Open Mouth, Insert Heart

a heart

Let's get real: most of us could probably do with a few healthier habits to help take care of our hearts. Cutting back on junk food and alcohol while adding a few minutes of or exercise each day can help the old ticker keep on tickin'. But before you try duel-wielding shake weights, you might want to take a closer look at how you wield your toothbrush.

That's right! The health of your mouth may be linked to the health of your heart. How? Well first let's talk a little bit about gum disease.

Periodontal disease is an infection of the tissue that holds your teeth in place (i.e. you gums). It is a disease marked by gum infection, inflammation, and tooth damage. Its most commonly caused by poor oral hygiene, and in advanced stages can lead to sore bleeding gums and you could even lose some teeth. By not taking good care of your teeth, plaque (a sticky film of bacteria) is allowed to build up and harden on your teeth.

Remember in high school or college, getting to bed late and skipping the toothbrush for a couple of extra minutes in bed, then giving it a miss again in the morning because biology started five minutes ago? Yeah, well, that's a bad, and not just because your friends refused to stand next to you. The bacteria that's been building up in your mouth can enter the bloodstream where they may exacerbate existing conditions or even cause new ones all over the body, including the heart.

Guess who didn't brush their teeth. That's right. The one taking the picture.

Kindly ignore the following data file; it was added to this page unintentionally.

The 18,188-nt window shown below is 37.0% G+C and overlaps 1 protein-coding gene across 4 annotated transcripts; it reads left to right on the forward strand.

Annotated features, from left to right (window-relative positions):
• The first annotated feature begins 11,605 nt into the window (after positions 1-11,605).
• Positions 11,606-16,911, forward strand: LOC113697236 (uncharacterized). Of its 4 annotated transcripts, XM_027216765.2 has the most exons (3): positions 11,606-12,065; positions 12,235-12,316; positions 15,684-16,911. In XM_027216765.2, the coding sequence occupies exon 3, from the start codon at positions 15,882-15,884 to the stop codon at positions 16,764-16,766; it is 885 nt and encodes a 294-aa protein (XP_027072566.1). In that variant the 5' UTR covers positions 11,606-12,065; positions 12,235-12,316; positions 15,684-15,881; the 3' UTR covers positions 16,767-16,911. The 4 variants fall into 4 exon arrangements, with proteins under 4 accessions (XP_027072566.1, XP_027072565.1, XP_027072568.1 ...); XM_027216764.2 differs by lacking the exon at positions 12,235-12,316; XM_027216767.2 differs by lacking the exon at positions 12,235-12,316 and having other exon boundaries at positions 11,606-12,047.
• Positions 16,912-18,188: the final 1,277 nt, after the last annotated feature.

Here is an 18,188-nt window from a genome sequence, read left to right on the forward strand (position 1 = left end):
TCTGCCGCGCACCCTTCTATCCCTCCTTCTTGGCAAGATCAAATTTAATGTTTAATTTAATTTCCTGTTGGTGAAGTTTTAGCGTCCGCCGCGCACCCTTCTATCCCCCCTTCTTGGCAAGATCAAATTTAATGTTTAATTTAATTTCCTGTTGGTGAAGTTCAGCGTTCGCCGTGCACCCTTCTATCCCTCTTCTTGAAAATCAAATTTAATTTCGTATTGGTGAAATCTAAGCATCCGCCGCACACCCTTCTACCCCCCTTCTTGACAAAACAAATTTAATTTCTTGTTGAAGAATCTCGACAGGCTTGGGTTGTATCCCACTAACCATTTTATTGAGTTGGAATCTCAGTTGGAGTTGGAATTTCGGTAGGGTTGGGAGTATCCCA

In 2018, a study presented by the American Heart Association found that people who brushed less than twice a day for less than two minutes were at greater risk of having or even dying from a heart attack, heart failure, or stroke. They had three times the risk compared to people with better oral hygiene. The lead researcher for the study, Dr. Shogo Matsui, says these findings suggest  "poor oral health, based on daily teeth-brushing behavior, is associated with" poor heart health.

Speaking on the finding of the study, Dr. Ann Bolger - a cardiologist and professor of medicine emeritus at the University of California, San Francisco - said that with periodontal disease "the body may be in a sort of continual state of inflammation, and this seems to be a very powerful predictor of cardiovascular disease..." She also added that "the role of inflammation in the occurrence of cardiovascular disease is becoming more and more evident..."

The study was not without its limitations. For one thing, it's possible that those in the study who took good care of their teeth also had other healthy habits that lowered their risk for heart-related diseases. And why not? If you're frequently springing for that $10 protein shake after your 45-minute lift sesh, it's a bit of an oversight not to spend a few minutes at the end of your day flossing that quinoa out of your teeth.

Mmmmmmm gingivitis flavor.

There's a separate study published earlier that same year which found that gum disease may worsen blood pressure and interfere with drugs that treat hypertension.

The link between gum disease and heart disease certainly needs more research. Regardless, improving your oral health by means of simply brushing and flossing regularly is a very simple and cheap fix that's hard not to recommend.